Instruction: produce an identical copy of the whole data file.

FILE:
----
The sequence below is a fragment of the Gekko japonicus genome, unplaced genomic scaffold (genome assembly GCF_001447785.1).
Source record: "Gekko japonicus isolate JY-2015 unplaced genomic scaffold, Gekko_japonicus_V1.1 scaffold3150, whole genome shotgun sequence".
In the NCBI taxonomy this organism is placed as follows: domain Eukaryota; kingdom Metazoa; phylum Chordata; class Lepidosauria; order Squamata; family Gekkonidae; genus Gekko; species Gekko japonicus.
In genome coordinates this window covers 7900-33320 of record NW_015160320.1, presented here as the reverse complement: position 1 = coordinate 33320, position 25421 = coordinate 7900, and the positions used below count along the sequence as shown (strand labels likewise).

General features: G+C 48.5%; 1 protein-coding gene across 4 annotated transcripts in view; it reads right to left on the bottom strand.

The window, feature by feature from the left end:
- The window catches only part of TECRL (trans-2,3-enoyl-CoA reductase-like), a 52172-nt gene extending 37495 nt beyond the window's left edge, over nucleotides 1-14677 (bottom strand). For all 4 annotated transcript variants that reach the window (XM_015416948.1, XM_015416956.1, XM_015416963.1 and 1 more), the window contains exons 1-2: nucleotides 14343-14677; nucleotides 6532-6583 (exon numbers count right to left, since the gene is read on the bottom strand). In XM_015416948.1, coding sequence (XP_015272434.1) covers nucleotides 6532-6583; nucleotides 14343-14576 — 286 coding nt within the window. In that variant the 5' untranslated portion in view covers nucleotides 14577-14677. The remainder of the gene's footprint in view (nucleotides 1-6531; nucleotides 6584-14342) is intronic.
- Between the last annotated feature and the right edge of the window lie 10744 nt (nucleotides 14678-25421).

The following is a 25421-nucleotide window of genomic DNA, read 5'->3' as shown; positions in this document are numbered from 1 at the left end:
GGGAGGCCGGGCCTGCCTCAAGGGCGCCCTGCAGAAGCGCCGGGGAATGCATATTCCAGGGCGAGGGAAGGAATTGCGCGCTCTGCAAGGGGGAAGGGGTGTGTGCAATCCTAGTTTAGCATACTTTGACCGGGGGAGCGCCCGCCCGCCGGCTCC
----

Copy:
The sequence below is a fragment of the Gekko japonicus genome, unplaced genomic scaffold (genome assembly GCF_001447785.1).
Source record: "Gekko japonicus isolate JY-2015 unplaced genomic scaffold, Gekko_japonicus_V1.1 scaffold3150, whole genome shotgun sequence".
In the NCBI taxonomy this organism is placed as follows: domain Eukaryota; kingdom Metazoa; phylum Chordata; class Lepidosauria; order Squamata; family Gekkonidae; genus Gekko; species Gekko japonicus.
In genome coordinates this window covers 7900-33320 of record NW_015160320.1, presented here as the reverse complement: position 1 = coordinate 33320, position 25421 = coordinate 7900, and the positions used below count along the sequence as shown (strand labels likewise).

General features: G+C 48.5%; 1 protein-coding gene across 4 annotated transcripts in view; it reads right to left on the bottom strand.

The window, feature by feature from the left end:
- The window catches only part of TECRL (trans-2,3-enoyl-CoA reductase-like), a 52172-nt gene extending 37495 nt beyond the window's left edge, over nucleotides 1-14677 (bottom strand). For all 4 annotated transcript variants that reach the window (XM_015416948.1, XM_015416956.1, XM_015416963.1 and 1 more), the window contains exons 1-2: nucleotides 14343-14677; nucleotides 6532-6583 (exon numbers count right to left, since the gene is read on the bottom strand). In XM_015416948.1, coding sequence (XP_015272434.1) covers nucleotides 6532-6583; nucleotides 14343-14576 — 286 coding nt within the window. In that variant the 5' untranslated portion in view covers nucleotides 14577-14677. The remainder of the gene's footprint in view (nucleotides 1-6531; nucleotides 6584-14342) is intronic.
- Between the last annotated feature and the right edge of the window lie 10744 nt (nucleotides 14678-25421).

The following is a 25421-nucleotide window of genomic DNA, read 5'->3' as shown; positions in this document are numbered from 1 at the left end:
GGGAGGCCGGGCCTGCCTCAAGGGCGCCCTGCAGAAGCGCCGGGGAATGCATATTCCAGGGCGAGGGAAGGAATTGCGCGCTCTGCAAGGGGGAAGGGGTGTGTGCAATCCTAGTTTAGCATACTTTGACCGGGGGAGCGCCCGCCCGCCGGCTCC